With summer right around the corner, retailers are ramping up to refresh or remodel many of their stores, keeping their service providers the busiest they’ve been in the last few years.
With summer right around the corner, retailers are ramping up to refresh or remodel many of their stores, keeping their service providers the busiest they’ve been in the last few years. Retailers have an increased number of open positions to fill in both facilities and construction, and service providers are gearing up to fill business development and project management roles — all good signs for our industry.
Recently in discussion with a veteran retail colleague, we chatted about the outsourced model that some retailers have adopted in the last few years when the industry was not doing well, and companies scrambled to extremes to reduce spending.
For those of you not familiar — basically, the outsourced model is when all facilities and maintenance services are awarded to a select few service providers; this is also referred to as a “fixed fee model” or a “buy the budget model.” Ideally, these models gain the economy of scale for all service calls and eventually eliminate or downsize headcount in the facilities department, all of which reduce cost. I’ve seen this model attempted in construction as well.
Now, the outsourced model is not an evil thing — it’s simply misunderstood or misrepresented. It can and has worked with some retailers, but only if it is architected by knowledgeable industry professionals. Knowledgeable industry professionals are generally not outside consultants who solely have procurement experience in buying pencils and copy paper or a finance background. Knowledgeable industry professionals are seasoned folks that have run facilities departments for national or regional multi-unit chains. They are deeply involved and understand the intricacies of not only the facilities needs of the chain, but equally as important, the culture of the company. If you woke up a seasoned facility professional from a dead 3:00 a.m. sleep and asked him/her about the current issues at their New York City downtown flagship location, they would ramble off in certainty all the current open repairs and capital projects slated for that location, as well as review the scope of work and qualify those incoming proposals sitting on their desk — down to all related costs and timeline of projected completion date based on the lead time expectancy of the necessary equipment and material. It’s in their blood; that’s what they do.
Also, common sense must come into play with developing such a business model. Building a model broken out by trade is a savvy approach, understanding and playing to the innate strengths of the contracted service providers. It’s not impossible, but it’s rare to have one service provider who can offer excellent services across the board for every single trade. Take me, for example: I have over 25 years in the retail industry — of which 75% of my time and experience is in design, construction and facilities. Hypothetically, if one day I wanted to hang a sign outside my office to offer additional services for merchandising, I guess I could do that — but really, how effective would I be?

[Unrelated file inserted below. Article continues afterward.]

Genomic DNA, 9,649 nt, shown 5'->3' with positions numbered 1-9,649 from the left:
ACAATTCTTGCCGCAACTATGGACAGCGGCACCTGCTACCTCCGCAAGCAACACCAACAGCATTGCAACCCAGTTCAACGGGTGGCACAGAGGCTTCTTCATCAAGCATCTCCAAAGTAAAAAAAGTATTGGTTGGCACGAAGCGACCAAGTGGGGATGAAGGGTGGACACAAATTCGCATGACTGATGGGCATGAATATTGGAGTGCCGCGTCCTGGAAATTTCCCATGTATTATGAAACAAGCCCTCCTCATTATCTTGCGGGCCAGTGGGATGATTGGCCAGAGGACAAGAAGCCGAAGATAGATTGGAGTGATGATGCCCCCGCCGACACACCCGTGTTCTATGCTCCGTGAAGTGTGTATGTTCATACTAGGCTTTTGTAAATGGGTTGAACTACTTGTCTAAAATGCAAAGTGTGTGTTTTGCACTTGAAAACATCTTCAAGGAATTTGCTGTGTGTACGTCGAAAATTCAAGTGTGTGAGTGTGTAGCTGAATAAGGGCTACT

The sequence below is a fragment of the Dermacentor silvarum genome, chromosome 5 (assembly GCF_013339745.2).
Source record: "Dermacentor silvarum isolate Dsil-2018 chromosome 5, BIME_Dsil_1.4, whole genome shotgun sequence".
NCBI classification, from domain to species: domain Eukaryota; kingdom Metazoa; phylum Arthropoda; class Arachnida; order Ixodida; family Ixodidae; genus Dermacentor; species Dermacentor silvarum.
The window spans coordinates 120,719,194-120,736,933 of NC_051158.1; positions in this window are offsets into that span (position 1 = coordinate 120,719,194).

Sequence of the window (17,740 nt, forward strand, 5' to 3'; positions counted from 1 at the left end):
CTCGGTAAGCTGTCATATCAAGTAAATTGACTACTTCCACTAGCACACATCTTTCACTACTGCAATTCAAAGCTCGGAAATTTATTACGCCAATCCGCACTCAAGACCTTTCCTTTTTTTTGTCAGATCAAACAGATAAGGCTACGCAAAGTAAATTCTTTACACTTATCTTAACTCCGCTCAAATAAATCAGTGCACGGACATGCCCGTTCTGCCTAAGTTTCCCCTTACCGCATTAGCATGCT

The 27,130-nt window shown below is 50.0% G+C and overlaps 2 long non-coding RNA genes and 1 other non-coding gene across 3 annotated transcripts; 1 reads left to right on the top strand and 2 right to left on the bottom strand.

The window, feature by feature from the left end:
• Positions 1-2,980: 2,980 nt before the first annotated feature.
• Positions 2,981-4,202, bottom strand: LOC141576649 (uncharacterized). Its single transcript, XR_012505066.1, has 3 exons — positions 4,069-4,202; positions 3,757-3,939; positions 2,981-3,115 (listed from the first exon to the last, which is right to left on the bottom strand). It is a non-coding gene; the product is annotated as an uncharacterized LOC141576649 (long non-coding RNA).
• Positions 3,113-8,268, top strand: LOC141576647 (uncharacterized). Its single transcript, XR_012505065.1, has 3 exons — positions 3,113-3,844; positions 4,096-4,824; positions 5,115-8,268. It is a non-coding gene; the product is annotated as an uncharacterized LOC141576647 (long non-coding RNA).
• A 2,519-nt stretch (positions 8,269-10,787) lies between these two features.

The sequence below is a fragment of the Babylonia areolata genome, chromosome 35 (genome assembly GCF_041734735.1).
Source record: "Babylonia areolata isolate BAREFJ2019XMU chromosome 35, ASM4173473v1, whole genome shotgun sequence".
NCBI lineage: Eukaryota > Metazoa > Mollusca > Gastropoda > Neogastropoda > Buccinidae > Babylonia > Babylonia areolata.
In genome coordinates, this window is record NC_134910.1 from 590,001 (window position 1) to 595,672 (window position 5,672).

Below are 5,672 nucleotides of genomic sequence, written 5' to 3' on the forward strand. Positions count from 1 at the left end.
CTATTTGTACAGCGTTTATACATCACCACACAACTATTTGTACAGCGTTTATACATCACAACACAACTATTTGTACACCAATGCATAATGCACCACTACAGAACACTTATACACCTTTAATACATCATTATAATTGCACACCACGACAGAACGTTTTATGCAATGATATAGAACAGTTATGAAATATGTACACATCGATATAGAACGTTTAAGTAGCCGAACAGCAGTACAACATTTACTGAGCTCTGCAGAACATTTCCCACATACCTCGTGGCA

And by the way, I’ve heard of retail chains that have had outside consultants with limited or no facilities knowledge attempt to develop a sustainable outsourced business model — only to have the retail operational folks, the customers and ultimately the brand pay the price for the misdiagnosed needs of the facilities. (And this was after they had laid off the department team members with the expertise.) By the time this model cycles through, generally in 18 months to 2 years, the damage has already been done — literally — to the equipment and facilities, leaving these leaders to wonder why their capital costs sky rocketed. It’s not the consultants’ fault or even these service providers that offer the outsourced model; it’s these “leaders” that attempt to implement a business model of which they know nothing about — without the proper in-house expertise. I know, I know what you’re thinking: involving their in-house experts may raise red flags in foreseeing a possible elimination of their job roles. Well, give them that common courtesy to work this model out. I’ve heard of success stories where the facilities folks have built hybrid models and have achieved both cost savings and continued excellence in service. Doing it behind their backs is poor leadership practice and ultimately has its own costs.
There are two schools of thought on how these types of outsourced models are implemented. It’s been discussed if the operational folks ran the chain, generally they prefer to have facilities in-house because they are fully aware of the white glove service provided and appreciate the intimate familiarity in-house facilities partners have with the store environment and company culture. On the other hand, it’s speculated when a chain is run by finance folks, there appears to be the constant argument and focus to just reduce cost and therefore they are the ones most likely to support implementing an outsourced program. So, the million-dollar question is….who’s running your chain? And the answer is: partner up with operations and educate your finance folks. Take your own leadership stance in voicing and ensuring the right facilities model is operating for your business.
— Grace Daly is an industry leader in retail design, construction and facilities, as well as an avid career coach. She is currently the Executive Director of Construction & Facility Conferences for InterFace Conference Group.